As conceptually heavy and full of emotional depth as this collection of music is — the music is accompanied by a short poem that was allegedly set to the songs afterwards — there are elements of humour dotting the soundscape. Graham Lambkin is a former member of the Shadow Ring, a group that turned post-punk on its head and chuckled at it with a dry English wit. His is an oeuvre that doesn't differentiate between musical and non-musical sound; frequently working in the duo format — his trilogy of albums with Jason Lescalleet is particularly noteworthy — he finds joy in the mundane, often recording random events around his own house for use in future projects. Michael Pisaro, on the other hand, is a member of the notoriously quiet Wandelweiser Group, a collective of composers and performers that seek to integrate the notion of silence and sparseness into their work.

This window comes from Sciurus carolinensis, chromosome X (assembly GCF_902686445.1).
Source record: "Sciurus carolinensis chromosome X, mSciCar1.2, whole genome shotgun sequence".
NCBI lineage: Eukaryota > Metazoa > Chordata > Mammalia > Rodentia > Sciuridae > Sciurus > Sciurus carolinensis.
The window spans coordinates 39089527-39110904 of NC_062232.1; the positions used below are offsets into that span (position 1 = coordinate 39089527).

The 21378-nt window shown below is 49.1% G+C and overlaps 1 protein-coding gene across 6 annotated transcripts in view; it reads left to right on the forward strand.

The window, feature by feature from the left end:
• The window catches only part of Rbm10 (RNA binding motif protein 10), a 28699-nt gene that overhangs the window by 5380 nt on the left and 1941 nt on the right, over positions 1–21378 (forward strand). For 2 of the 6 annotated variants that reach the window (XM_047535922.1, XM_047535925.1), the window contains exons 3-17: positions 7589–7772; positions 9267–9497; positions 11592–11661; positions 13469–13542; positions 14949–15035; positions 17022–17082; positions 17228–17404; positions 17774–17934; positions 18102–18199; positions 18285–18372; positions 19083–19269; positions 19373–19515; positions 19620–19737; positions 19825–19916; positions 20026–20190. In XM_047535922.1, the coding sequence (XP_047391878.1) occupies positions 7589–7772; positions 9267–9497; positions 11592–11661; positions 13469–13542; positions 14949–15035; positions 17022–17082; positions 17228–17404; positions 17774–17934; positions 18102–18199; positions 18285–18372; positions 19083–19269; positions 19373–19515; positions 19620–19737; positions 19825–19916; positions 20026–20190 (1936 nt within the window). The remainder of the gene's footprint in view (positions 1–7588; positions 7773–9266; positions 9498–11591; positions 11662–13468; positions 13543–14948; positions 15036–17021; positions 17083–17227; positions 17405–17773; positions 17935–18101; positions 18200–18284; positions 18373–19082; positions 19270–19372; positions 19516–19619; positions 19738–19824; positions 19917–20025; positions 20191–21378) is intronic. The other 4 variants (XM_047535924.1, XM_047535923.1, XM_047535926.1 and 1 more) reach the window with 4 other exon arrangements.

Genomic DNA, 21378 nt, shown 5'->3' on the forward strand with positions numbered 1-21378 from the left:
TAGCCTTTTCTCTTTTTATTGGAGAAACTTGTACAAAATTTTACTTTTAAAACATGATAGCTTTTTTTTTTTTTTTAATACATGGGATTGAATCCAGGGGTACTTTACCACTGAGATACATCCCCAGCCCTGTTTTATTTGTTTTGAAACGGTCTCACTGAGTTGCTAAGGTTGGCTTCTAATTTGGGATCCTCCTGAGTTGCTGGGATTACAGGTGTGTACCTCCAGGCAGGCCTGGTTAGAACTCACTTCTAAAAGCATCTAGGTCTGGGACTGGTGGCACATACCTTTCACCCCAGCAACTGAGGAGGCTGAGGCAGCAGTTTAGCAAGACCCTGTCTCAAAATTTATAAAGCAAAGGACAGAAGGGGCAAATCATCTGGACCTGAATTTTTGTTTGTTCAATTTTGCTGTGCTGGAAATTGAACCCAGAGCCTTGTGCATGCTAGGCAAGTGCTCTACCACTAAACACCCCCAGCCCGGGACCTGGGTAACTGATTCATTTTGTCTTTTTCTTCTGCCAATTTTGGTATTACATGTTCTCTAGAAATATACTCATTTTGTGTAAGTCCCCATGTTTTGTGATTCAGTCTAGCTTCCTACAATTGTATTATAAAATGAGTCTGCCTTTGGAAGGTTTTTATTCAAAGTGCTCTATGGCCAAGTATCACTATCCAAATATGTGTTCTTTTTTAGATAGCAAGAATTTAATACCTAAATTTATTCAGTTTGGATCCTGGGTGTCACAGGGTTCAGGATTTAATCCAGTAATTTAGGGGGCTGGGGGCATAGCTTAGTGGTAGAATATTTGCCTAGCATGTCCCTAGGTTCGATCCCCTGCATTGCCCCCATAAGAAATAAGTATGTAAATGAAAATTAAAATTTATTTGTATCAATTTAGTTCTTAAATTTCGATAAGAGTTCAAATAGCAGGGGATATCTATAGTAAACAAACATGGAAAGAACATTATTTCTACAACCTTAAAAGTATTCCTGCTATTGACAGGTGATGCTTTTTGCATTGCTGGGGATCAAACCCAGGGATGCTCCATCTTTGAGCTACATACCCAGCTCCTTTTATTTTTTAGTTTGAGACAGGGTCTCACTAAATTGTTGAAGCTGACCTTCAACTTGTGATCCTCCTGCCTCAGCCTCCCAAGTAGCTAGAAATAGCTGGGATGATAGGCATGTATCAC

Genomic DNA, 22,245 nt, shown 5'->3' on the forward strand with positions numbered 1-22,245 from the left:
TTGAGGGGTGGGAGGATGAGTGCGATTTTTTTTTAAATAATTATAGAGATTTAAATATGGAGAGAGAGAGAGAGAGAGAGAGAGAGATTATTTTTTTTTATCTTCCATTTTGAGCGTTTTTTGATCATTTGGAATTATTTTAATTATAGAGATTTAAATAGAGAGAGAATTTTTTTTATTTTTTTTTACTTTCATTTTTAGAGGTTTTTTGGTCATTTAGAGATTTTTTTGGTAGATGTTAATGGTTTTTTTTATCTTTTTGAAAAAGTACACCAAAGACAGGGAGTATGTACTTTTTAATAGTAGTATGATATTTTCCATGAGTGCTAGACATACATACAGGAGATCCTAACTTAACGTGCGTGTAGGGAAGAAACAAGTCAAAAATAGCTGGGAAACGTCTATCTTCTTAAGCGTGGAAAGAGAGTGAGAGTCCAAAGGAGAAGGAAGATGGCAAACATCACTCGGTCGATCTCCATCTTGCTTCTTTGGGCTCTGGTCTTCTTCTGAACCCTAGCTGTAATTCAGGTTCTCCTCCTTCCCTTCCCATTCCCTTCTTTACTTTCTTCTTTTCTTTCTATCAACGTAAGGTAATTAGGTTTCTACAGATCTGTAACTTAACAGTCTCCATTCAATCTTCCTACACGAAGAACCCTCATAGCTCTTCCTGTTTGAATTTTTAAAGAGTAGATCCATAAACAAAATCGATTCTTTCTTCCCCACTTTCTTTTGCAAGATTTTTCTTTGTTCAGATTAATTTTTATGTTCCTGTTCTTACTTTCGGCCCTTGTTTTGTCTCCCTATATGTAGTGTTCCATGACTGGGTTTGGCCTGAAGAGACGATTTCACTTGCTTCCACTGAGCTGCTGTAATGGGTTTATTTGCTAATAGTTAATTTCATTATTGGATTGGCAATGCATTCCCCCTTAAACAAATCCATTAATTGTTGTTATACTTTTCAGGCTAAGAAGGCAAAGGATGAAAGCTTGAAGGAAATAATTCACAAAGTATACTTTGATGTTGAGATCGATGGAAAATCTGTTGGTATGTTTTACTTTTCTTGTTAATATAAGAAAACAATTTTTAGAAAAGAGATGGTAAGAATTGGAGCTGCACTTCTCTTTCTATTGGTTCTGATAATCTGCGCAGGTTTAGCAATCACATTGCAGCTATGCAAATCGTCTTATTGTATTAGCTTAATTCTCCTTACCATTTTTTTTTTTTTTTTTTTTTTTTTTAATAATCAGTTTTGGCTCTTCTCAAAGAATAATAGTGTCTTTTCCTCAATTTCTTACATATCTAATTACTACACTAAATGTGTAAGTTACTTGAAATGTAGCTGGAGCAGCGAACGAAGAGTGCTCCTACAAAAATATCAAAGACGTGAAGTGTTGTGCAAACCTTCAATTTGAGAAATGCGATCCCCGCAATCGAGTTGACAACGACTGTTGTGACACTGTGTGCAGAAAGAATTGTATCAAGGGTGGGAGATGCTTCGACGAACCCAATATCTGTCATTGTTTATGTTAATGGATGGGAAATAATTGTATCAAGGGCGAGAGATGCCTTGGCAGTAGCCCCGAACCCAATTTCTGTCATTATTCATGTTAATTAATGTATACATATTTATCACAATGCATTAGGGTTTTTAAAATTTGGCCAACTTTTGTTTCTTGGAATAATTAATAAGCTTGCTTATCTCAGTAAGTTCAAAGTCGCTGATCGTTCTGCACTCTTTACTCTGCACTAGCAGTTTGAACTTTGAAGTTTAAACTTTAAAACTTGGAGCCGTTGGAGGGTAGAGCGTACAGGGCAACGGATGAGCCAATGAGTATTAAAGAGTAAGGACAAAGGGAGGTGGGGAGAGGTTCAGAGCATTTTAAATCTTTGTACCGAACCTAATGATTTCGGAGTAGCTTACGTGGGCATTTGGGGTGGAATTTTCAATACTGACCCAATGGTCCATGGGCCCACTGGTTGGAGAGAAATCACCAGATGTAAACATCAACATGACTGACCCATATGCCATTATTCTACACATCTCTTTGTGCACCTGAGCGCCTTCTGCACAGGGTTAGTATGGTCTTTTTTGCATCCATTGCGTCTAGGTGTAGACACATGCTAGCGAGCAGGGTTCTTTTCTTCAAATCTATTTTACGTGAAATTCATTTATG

It's tempting to point to the light-hearted moments of Schwarze Riesenfalter and immediately think of Lambkin (the buzzing cellphone, the almost drone-like drawn-out voice passages) and similarly attribute the musical piano lines to Pisaro. The reality is most likely not even close to such a conclusion, as the separation between the two contributors is lost in the wake of a happy synergy. It's of no consequence, really, as the music itself obliterates the need to single out the individual personalities. Two men worked as one and unleashed a beast of an album for people to enjoy; enough said. (Erstwhile)